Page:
|Type||Journal Article - Journal of Hydrology: Regional Studies|
|Title||Arsenic mobilization in an alluvial aquifer of the Terai region, Nepal|
A shallow (<50 m) alluvial aquifer in the Terai region of Nepal.
We examine the hydrogeochemical characteristics of a shallow alluvial aquifer system in the Terai region (Nawalparasi district) to identify possible mechanisms and controls on geogenic As mobilization in groundwater. Groundwater and river water samples from a topo-gradient flow-path and floodplain of a minor river draining the Siwalik forehills were analyzed for physico-chemical parameters.
New Hydrological Insights for the Region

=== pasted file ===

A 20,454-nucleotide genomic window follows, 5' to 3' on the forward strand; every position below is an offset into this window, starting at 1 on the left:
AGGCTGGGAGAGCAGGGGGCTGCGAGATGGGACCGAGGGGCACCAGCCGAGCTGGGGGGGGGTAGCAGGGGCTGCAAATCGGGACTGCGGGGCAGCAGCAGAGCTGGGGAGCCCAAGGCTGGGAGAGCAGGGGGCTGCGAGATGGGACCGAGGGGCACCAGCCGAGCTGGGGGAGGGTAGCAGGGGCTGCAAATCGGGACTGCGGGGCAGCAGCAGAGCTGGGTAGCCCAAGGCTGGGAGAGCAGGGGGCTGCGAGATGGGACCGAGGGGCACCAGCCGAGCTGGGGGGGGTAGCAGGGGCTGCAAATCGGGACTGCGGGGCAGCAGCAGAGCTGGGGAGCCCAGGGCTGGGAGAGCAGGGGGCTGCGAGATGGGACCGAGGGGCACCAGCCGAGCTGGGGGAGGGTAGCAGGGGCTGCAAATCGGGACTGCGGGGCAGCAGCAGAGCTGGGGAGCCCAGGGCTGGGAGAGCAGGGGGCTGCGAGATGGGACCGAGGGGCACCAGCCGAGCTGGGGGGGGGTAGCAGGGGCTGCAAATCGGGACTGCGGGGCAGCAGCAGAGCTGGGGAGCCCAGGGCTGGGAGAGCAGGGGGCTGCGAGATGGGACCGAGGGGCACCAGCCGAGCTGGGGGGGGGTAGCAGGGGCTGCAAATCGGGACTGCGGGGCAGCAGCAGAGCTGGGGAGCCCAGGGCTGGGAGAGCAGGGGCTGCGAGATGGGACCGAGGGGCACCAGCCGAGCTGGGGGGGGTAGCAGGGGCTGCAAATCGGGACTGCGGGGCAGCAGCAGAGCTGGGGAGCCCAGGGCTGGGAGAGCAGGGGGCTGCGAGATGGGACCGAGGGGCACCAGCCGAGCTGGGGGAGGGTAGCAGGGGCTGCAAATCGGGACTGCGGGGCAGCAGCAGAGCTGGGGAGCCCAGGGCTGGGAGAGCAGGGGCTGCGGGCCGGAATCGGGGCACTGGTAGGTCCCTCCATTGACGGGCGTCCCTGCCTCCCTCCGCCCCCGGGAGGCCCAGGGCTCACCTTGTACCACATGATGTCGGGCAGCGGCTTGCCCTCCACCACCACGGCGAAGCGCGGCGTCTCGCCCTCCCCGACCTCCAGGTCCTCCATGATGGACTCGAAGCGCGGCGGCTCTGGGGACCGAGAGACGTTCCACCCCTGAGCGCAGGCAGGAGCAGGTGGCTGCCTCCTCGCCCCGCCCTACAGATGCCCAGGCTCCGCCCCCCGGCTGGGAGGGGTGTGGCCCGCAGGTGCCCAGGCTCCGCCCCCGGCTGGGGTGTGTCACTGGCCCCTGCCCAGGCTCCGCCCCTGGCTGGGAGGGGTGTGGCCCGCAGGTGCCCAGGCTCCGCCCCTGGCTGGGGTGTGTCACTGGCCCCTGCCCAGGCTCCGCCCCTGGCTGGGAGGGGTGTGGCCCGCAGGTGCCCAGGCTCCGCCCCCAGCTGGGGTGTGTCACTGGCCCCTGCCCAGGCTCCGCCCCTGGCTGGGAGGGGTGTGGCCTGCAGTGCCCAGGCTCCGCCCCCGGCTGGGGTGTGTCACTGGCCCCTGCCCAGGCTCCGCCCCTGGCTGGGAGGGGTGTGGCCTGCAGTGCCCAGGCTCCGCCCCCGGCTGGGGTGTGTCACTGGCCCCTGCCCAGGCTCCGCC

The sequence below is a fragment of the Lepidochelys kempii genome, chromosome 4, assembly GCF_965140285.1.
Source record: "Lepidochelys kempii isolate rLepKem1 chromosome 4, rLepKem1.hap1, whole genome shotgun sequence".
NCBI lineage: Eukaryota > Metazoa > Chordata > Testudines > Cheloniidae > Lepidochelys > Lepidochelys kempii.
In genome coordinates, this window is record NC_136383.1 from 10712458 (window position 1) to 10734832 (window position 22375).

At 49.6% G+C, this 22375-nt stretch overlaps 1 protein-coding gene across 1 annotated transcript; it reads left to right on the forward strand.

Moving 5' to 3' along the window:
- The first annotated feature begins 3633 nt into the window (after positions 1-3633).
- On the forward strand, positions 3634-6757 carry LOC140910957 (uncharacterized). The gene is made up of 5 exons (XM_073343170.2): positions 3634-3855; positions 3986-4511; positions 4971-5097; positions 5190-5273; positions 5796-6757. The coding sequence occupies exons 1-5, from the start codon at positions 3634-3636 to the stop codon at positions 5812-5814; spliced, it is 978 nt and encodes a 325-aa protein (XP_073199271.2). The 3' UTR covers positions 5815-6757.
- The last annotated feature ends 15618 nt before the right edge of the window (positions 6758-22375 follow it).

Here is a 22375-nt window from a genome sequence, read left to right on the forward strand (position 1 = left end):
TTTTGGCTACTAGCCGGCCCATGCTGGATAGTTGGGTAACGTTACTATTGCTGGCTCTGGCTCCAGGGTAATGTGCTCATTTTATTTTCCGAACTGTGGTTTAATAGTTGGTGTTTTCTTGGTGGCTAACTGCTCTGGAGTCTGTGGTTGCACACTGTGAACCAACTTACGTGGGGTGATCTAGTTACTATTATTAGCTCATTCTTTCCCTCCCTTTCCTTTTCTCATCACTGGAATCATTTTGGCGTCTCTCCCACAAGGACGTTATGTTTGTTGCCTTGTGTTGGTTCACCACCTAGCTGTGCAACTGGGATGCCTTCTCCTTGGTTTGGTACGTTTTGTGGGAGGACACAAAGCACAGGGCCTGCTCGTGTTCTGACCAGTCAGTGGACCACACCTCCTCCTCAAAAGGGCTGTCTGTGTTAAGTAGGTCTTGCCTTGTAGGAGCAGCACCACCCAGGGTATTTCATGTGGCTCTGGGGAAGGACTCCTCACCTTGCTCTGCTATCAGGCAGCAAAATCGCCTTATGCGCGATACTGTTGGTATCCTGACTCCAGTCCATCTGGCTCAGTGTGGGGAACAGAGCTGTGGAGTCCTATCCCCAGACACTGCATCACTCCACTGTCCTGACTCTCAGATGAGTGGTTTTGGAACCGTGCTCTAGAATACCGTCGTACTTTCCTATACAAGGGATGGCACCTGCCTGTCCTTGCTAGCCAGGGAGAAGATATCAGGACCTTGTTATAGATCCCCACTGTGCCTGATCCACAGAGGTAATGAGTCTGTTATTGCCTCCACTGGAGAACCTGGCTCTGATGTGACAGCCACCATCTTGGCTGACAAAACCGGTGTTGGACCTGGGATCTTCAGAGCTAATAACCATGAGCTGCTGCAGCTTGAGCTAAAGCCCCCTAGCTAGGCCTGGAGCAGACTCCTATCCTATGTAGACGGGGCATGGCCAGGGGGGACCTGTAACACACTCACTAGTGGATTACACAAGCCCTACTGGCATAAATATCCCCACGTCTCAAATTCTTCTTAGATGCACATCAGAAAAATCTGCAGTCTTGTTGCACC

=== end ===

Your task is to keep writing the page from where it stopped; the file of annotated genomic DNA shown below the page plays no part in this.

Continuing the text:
The aquifer is characterized by Ca-HCO3 type water and is multi-contaminated, with the WHO guideline values exceeded for As, Mn and F in 80%, 70% and 40% of cases respectively. The middle portion of the floodplain was heavily contaminated with As, predominantly as As(III). The river water displayed some evidence of reductive processes in the hyporheic zone contributing As, Fe and Mn to baseflow and also had elevated fluoride. The generally sub-oxic conditions, dominance of As(III) and Fe2+ species and positive correlation between As and both NH3 and UV-absorbance at 254 nm suggests that oxidation of organic matter coupled with microbial mediated reductive processes are important for mobilizing As in the aquifer. The apparent decoupling between As(III)(aq) and Fe2+(aq) may be explained by precipitation of siderite, but further work is required to resolve this unambiguously. Along with reductive processes, other geochemical mechanisms including silicate weathering and precipitation/dissolution of carbonate minerals, control the solute and major ion composition of groundwater.
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